Escape the Polar Vortex and Head to Hawai'i
If anything can take the chill off subzero winter cold, it’s a heavy dose of watching HD-broadcasted images of beach-crashing tides, swaying palm trees and sun-kissed fairways. Maybe it’s masochistic, but nothing takes the mind away from a back-yard blizzard like watching PGA Tour players hula-dance their Titleists, Nikes and Callaways on Hawaiʻi’s near-perfect golf courses.
Pictured: Wailea Emerald Course
This week the pros are at venerable Waialae Country Club on the island of Oahu, competing for best-farmer-tan bragging rights and a $5.6 million purse at the Sony Open. The salty, bougainvillea-scented trade winds are almost palatable. More so, the event is a heady motivation to pack the bags and leave behind that polar vortex bite… for at least for a week, maybe two.
But where to go? Here are four of our favorite Hawaiian golf stops:
- On Kauaʻi, Princeville Resort offers eye-candy landscapes, the singular Robert Trent Jones Jr.-designed Prince Course – which in 2012 received a dramatic $5 million makeover – and a prickly new 13-acre, par-3 practice facility that’s been dubbed “Mini Prince.”
- Wailea Resort’s riches are mostly hidden among the foothills of Mount Haleakala on Maui, but golfers will uncover its sensational trio of courses: the Gold, Old Blue and awe-inspiring Emerald, which presents thrilling views of Molokini Crater.
- Ihilani Resort & Marina on O‘ahu is celebrated for, well, celebrities. It also shines at fabulous Ko Olina Golf Club, home of the LPGA LOTTE Championship and infamous for fairway-hugging lagoons and palm-frond breaking Kona winds that turn easy par-fours into dreaded “others.”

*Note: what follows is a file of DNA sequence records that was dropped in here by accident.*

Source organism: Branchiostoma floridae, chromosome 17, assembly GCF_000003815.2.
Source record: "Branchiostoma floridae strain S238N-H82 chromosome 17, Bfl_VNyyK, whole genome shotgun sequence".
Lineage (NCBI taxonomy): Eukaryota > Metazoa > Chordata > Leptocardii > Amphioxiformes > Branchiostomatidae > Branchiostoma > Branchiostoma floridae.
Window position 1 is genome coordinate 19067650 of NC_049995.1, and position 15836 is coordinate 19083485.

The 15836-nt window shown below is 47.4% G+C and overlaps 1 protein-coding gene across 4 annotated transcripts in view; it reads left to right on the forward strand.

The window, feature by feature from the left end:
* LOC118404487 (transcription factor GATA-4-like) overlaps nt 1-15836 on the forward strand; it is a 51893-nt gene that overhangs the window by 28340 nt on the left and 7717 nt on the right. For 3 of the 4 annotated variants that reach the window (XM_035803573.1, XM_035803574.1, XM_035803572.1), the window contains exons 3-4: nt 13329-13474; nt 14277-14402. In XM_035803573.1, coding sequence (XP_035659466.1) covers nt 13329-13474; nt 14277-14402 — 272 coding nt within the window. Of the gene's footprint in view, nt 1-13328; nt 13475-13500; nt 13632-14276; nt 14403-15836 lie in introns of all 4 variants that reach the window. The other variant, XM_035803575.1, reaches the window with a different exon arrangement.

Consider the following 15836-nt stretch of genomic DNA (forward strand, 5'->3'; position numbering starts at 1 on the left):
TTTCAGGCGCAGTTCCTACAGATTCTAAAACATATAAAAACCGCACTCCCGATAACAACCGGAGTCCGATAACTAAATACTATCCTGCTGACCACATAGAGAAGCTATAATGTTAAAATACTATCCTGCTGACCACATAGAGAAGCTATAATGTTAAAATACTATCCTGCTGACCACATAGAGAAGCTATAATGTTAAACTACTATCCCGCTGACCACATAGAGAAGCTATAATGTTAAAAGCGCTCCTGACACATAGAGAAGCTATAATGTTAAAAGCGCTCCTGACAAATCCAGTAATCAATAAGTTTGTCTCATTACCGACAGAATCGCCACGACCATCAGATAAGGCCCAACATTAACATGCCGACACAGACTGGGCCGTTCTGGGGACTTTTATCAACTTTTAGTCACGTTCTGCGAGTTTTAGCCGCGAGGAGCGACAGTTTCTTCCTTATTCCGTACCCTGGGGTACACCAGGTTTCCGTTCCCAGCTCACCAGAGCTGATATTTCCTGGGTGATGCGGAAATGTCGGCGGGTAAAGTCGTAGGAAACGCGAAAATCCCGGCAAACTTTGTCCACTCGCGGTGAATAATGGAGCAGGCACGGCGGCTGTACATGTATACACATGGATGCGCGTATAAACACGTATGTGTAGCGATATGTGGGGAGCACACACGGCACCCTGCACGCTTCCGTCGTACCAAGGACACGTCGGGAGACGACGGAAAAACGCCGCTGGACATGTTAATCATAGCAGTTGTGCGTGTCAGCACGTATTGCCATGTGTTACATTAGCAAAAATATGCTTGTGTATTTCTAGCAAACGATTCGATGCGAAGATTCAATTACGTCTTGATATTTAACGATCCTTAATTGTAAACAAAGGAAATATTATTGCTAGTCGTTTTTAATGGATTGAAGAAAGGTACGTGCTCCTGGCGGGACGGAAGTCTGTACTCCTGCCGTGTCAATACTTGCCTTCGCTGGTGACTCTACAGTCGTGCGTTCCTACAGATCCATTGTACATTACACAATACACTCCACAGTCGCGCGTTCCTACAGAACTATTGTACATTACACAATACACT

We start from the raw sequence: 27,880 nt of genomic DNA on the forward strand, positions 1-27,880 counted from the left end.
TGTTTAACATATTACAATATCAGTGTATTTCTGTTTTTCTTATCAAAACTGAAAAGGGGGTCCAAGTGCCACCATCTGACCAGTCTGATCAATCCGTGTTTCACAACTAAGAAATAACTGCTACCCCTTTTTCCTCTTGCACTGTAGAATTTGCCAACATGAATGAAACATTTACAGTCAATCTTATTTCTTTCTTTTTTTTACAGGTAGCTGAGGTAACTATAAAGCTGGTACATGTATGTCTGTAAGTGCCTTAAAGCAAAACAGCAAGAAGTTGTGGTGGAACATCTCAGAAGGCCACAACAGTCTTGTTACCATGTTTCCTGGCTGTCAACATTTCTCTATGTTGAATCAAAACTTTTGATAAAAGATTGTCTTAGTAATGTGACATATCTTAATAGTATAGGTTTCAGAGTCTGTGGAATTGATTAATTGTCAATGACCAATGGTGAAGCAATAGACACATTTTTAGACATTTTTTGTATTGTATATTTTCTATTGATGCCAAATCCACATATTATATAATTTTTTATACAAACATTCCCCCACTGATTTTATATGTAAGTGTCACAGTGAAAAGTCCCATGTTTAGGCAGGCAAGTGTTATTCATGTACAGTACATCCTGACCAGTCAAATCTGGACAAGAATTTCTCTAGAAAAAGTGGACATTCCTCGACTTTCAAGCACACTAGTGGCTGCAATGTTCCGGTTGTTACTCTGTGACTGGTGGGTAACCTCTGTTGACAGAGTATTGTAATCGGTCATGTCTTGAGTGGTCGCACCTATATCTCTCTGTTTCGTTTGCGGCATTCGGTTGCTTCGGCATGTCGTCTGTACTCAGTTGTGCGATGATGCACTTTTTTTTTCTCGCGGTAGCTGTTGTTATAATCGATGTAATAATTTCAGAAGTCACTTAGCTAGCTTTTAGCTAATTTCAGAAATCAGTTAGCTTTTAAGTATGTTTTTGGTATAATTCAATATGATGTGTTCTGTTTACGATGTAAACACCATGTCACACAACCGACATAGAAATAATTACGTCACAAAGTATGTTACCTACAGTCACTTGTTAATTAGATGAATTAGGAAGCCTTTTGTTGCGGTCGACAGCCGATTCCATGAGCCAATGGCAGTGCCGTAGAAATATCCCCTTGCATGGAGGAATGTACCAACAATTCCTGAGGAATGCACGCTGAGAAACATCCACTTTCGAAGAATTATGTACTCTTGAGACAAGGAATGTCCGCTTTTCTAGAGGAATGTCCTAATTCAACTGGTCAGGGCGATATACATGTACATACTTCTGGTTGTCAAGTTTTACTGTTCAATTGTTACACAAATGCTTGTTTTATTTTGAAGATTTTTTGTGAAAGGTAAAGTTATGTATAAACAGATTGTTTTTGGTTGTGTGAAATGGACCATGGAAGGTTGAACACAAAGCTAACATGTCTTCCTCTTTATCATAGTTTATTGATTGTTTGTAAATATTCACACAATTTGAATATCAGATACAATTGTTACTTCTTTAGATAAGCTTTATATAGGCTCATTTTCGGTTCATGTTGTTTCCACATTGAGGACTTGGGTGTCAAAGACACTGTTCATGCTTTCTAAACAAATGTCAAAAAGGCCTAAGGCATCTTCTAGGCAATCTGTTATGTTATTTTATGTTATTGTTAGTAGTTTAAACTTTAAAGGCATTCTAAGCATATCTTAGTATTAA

- Situated on Lānaʻi, the Lodge at Koele offers magical services and facilities, among them a spectacular Greg Norman and Ted Robinson designed mountain course, zipline, tennis, sporting clays, horseback riding, Jeep rides, croquet, lawn bowling, hiking and an array of nearby beach activities.
Pictured: A beautiful Wailea Beach sky
PĀʻIA: A BLAST OF THE PAST
While there are dozens of golf courses worth playing in Hawai’i, there’s no better Big Kahuna experience like a side trip to historic Pa’ia, located on Maui’s north shore along the legendary Hana Highway.
Pāʻia’s environs are famous for two unabashed legacies: surfing and counterculture. The latter reference might be a push, especially for those coming from cannabis-friendly Colorado, but the city limits sign does in fact declare: “Welcome to Pāʻia. Do Not Feed the Hippies.”
On any given day, there might be dozens of wave riders and boogie-boarders braving the breakers off Baldwin State Park. And witnessing a speeding Porsche 911 with a surfboard poking out the roof – as I did – pretty much underscores Pa’ia’s grin-inducing attraction.
Pictured: Historic Pāʻia
Chris Duthie is a contributor to Colorado AvidGolfer, the state’s leading resource for golf and the lifestyle that surrounds it. It publishes eight issues annually and proudly delivers daily content via www.coloradoavidgolfer.com.